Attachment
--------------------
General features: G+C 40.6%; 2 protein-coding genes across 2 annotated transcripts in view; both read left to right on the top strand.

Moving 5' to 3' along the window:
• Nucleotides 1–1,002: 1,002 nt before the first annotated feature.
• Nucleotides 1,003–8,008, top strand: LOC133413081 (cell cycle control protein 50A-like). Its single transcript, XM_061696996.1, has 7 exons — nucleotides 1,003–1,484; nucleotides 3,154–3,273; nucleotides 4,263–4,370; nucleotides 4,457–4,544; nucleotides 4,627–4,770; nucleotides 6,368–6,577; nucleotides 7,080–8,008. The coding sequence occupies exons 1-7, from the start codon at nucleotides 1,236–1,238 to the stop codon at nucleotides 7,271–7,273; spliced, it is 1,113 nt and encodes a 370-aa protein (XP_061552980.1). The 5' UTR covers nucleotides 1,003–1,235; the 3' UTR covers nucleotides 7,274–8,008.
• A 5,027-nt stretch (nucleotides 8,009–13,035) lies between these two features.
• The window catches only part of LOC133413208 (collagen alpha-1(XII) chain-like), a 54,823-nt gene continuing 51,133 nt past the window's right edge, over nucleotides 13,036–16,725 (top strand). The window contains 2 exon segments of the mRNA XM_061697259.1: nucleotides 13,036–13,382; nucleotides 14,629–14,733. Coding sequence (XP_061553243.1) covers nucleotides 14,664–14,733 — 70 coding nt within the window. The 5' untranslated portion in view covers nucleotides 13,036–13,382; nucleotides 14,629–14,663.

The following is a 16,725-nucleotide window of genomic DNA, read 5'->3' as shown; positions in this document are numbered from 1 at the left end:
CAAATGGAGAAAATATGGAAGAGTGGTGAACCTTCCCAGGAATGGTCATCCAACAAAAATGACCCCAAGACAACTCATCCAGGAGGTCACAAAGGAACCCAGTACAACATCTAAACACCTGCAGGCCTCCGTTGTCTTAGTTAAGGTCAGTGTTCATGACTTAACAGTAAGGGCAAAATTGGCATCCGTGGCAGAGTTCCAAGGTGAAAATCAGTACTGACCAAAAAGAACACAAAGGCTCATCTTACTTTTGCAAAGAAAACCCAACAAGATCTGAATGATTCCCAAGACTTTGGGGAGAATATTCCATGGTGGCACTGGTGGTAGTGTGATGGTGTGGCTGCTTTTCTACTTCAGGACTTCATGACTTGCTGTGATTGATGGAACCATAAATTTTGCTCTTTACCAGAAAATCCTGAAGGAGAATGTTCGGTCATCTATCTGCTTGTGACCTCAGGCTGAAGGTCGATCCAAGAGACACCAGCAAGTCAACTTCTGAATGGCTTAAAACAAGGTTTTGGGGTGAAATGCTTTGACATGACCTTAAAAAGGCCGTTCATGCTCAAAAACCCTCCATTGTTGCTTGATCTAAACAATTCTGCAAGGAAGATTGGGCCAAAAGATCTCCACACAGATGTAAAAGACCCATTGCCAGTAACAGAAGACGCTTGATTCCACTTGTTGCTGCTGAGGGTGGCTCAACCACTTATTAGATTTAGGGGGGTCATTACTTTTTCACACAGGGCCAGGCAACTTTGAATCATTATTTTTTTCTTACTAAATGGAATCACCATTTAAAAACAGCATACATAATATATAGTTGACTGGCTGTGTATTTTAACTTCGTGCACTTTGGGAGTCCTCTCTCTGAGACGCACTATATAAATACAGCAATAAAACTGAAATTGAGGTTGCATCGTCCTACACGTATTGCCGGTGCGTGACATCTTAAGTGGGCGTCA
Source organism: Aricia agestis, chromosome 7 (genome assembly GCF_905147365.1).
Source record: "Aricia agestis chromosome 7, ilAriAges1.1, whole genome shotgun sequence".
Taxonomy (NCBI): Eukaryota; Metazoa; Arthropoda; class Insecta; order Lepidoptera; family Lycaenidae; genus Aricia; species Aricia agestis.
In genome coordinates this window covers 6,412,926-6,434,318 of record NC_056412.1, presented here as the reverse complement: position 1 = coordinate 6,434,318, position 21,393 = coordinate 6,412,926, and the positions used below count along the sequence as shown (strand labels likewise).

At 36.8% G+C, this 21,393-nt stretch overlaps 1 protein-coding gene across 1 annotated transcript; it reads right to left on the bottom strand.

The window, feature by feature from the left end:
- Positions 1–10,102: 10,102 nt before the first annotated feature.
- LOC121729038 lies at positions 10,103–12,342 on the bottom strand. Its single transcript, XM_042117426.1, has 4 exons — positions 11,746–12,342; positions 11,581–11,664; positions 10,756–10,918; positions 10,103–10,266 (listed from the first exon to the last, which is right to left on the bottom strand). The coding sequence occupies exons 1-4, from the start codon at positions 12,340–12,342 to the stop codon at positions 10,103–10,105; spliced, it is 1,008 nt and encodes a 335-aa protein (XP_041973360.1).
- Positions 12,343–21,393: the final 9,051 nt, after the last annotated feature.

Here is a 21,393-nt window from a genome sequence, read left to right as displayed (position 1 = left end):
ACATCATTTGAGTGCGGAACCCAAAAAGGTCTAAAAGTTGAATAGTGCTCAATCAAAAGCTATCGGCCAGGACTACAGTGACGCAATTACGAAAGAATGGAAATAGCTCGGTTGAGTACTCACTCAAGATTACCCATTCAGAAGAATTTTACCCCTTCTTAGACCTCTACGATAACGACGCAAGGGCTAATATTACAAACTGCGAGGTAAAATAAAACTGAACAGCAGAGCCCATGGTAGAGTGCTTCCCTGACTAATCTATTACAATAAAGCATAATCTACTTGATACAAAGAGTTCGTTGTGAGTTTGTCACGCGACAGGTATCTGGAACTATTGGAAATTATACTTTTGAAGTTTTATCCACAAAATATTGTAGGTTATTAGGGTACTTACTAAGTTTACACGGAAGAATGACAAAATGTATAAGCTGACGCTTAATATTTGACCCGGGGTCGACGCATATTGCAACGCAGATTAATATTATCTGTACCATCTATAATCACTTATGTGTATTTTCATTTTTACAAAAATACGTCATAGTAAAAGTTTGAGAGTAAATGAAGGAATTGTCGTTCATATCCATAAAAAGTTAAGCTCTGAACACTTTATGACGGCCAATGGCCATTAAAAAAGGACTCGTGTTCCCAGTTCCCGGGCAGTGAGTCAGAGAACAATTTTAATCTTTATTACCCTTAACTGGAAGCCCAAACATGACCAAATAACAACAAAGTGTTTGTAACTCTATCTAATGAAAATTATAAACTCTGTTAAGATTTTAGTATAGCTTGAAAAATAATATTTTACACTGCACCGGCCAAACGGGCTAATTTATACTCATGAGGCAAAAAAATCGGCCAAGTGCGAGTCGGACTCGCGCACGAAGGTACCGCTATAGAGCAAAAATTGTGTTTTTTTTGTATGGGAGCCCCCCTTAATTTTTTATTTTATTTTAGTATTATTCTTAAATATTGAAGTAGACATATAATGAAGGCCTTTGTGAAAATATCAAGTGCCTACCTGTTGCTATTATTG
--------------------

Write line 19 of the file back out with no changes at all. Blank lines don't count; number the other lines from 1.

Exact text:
ACATCATTTGAGTGCGGAACCCAAAAAGGTCTAAAAGTTGAATAGTGCTCAATCAAAAGCTATCGGCCAGGACTACAGTGACGCAATTACGAAAGAATGGAAATAGCTCGGTTGAGTACTCACTCAAGATTACCCATTCAGAAGAATTTTACCCCTTCTTAGACCTCTACGATAACGACGCAAGGGCTAATATTACAAACTGCGAGGTAAAATAAAACTGAACAGCAGAGCCCATGGTAGAGTGCTTCCCTGACTAATCTATTACAATAAAGCATAATCTACTTGATACAAAGAGTTCGTTGTGAGTTTGTCACGCGACAGGTATCTGGAACTATTGGAAATTATACTTTTGAAGTTTTATCCACAAAATATTGTAGGTTATTAGGGTACTTACTAAGTTTACACGGAAGAATGACAAAATGTATAAGCTGACGCTTAATATTTGACCCGGGGTCGACGCATATTGCAACGCAGATTAATATTATCTGTACCATCTATAATCACTTATGTGTATTTTCATTTTTACAAAAATACGTCATAGTAAAAGTTTGAGAGTAAATGAAGGAATTGTCGTTCATATCCATAAAAAGTTAAGCTCTGAACACTTTATGACGGCCAATGGCCATTAAAAAAGGACTCGTGTTCCCAGTTCCCGGGCAGTGAGTCAGAGAACAATTTTAATCTTTATTACCCTTAACTGGAAGCCCAAACATGACCAAATAACAACAAAGTGTTTGTAACTCTATCTAATGAAAATTATAAACTCTGTTAAGATTTTAGTATAGCTTGAAAAATAATATTTTACACTGCACCGGCCAAACGGGCTAATTTATACTCATGAGGCAAAAAAATCGGCCAAGTGCGAGTCGGACTCGCGCACGAAGGTACCGCTATAGAGCAAAAATTGTGTTTTTTTTGTATGGGAGCCCCCCTTAATTTTTTATTTTATTTTAGTATTATTCTTAAATATTGAAGTAGACATATAATGAAGGCCTTTGTGAAAATATCAAGTGCCTACCTGTTGCTATTATTG